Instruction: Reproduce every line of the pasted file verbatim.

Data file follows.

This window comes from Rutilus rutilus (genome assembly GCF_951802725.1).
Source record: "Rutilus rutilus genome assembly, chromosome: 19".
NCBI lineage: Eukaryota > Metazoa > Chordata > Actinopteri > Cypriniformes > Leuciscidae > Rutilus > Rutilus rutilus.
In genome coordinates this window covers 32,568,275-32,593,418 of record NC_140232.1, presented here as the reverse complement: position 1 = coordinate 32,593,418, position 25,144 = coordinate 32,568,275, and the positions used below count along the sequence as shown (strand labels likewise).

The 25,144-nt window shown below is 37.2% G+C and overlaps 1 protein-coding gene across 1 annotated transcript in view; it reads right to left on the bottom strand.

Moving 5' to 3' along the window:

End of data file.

This window comes from Rutilus rutilus (genome assembly GCF_951802725.1).
Source record: "Rutilus rutilus genome assembly, chromosome: 19".
NCBI lineage: Eukaryota > Metazoa > Chordata > Actinopteri > Cypriniformes > Leuciscidae > Rutilus > Rutilus rutilus.
In genome coordinates this window covers 32,568,275-32,593,418 of record NC_140232.1, presented here as the reverse complement: position 1 = coordinate 32,593,418, position 25,144 = coordinate 32,568,275, and the positions used below count along the sequence as shown (strand labels likewise).

The 25,144-nt window shown below is 37.2% G+C and overlaps 1 protein-coding gene across 1 annotated transcript in view; it reads right to left on the bottom strand.

Moving 5' to 3' along the window: